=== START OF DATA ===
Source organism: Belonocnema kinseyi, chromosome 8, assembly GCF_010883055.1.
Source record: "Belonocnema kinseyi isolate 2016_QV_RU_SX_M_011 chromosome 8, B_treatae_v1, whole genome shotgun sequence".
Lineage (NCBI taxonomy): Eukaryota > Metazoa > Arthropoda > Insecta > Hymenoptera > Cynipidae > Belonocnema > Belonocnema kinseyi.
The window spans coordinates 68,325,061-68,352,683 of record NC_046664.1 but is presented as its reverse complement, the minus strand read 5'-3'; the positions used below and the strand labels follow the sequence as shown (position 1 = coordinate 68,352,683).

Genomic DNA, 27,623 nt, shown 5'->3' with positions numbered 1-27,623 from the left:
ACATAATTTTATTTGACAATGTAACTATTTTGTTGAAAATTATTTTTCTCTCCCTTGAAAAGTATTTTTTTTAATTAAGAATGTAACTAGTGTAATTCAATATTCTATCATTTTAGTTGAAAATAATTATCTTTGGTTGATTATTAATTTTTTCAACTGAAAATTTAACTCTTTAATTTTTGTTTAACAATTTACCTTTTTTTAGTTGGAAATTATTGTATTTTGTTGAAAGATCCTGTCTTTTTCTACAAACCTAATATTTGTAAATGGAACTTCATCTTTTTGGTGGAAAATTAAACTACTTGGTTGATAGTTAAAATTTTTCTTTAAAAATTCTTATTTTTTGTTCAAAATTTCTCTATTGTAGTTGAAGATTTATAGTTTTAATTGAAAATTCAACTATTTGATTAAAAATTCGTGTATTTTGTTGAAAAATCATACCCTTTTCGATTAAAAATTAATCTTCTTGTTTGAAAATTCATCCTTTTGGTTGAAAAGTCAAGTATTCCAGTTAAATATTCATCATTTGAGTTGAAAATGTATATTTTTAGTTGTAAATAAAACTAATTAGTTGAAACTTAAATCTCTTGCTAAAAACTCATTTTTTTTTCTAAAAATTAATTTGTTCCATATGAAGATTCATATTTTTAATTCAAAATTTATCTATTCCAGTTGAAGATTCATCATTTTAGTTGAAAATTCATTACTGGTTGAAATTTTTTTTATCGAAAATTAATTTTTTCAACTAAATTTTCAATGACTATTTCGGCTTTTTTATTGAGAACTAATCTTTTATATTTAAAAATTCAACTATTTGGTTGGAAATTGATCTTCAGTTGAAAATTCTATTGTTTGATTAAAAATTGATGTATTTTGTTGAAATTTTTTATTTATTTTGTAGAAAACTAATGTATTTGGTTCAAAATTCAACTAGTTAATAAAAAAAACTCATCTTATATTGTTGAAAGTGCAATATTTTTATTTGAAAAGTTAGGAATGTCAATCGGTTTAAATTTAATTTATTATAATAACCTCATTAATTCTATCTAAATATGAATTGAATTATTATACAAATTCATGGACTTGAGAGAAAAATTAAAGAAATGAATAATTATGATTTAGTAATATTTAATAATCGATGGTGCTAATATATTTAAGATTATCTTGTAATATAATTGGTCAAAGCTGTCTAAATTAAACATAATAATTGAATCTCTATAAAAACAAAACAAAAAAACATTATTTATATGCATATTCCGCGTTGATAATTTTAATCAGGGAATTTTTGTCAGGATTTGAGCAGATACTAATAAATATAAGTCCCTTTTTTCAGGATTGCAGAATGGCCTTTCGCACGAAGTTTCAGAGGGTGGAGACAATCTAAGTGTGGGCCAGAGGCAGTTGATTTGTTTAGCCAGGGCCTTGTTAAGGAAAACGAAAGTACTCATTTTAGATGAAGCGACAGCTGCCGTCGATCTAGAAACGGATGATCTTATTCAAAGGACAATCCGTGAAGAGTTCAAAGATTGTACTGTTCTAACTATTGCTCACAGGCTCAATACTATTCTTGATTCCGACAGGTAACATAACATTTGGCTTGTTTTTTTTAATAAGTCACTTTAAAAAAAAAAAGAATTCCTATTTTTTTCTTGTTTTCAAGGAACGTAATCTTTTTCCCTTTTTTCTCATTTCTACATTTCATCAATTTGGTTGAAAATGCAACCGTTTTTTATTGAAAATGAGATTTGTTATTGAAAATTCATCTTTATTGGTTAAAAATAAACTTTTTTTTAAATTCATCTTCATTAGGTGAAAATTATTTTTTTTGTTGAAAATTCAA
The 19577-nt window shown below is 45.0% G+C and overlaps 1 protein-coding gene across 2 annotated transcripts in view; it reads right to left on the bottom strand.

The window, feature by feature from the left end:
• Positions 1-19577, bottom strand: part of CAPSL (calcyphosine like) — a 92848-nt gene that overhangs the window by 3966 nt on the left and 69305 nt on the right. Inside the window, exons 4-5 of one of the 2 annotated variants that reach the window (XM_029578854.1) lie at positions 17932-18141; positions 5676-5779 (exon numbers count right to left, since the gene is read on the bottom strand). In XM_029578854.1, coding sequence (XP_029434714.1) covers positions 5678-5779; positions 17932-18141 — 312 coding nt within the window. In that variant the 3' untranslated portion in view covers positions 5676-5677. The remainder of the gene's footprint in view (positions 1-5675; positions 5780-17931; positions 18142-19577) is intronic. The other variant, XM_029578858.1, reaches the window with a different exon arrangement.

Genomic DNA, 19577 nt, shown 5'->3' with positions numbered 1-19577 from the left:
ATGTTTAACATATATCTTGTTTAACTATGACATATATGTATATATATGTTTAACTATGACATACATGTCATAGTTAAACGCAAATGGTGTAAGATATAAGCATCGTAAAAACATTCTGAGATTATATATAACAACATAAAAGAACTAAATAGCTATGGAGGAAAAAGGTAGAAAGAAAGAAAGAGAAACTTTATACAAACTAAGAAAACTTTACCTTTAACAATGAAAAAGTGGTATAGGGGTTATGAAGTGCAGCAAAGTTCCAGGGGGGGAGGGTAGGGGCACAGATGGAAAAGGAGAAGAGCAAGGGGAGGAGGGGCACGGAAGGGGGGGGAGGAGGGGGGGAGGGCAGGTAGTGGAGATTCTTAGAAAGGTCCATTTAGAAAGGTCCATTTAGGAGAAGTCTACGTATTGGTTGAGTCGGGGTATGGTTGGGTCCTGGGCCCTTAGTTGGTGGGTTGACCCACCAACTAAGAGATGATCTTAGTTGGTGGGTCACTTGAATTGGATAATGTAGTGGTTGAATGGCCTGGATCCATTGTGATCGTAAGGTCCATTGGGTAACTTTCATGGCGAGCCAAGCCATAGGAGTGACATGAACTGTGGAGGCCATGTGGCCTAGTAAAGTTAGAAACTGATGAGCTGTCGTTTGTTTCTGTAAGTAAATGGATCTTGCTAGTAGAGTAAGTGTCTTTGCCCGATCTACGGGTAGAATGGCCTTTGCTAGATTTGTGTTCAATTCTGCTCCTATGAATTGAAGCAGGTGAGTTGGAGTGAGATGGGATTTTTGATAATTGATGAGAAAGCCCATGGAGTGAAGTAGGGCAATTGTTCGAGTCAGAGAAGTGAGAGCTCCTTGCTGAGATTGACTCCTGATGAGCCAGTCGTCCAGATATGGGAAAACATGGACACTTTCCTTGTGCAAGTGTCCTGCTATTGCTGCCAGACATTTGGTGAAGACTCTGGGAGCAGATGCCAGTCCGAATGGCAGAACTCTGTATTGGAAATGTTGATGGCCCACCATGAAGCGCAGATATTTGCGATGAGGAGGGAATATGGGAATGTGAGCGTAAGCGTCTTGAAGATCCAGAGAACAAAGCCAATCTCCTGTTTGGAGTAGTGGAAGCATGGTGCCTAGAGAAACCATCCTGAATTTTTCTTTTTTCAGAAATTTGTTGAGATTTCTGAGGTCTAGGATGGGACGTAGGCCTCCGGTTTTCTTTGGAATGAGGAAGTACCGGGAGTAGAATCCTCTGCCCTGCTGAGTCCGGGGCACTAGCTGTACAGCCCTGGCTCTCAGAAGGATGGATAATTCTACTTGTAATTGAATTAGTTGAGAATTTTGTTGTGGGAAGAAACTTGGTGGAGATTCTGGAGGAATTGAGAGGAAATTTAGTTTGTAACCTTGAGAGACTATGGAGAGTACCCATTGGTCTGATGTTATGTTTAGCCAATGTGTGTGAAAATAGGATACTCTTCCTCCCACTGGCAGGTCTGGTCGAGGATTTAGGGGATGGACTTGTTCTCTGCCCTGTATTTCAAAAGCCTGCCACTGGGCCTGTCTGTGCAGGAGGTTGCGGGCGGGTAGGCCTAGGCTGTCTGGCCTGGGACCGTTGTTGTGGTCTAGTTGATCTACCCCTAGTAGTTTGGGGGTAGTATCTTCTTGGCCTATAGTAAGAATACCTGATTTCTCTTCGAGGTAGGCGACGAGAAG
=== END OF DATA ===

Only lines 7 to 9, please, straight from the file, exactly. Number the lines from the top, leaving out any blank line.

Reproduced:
The 19577-nt window shown below is 45.0% G+C and overlaps 1 protein-coding gene across 2 annotated transcripts in view; it reads right to left on the bottom strand.

The window, feature by feature from the left end:
• Positions 1-19577, bottom strand: part of CAPSL (calcyphosine like) — a 92848-nt gene that overhangs the window by 3966 nt on the left and 69305 nt on the right. Inside the window, exons 4-5 of one of the 2 annotated variants that reach the window (XM_029578854.1) lie at positions 17932-18141; positions 5676-5779 (exon numbers count right to left, since the gene is read on the bottom strand). In XM_029578854.1, coding sequence (XP_029434714.1) covers positions 5678-5779; positions 17932-18141 — 312 coding nt within the window. In that variant the 3' untranslated portion in view covers positions 5676-5677. The remainder of the gene's footprint in view (positions 1-5675; positions 5780-17931; positions 18142-19577) is intronic. The other variant, XM_029578858.1, reaches the window with a different exon arrangement.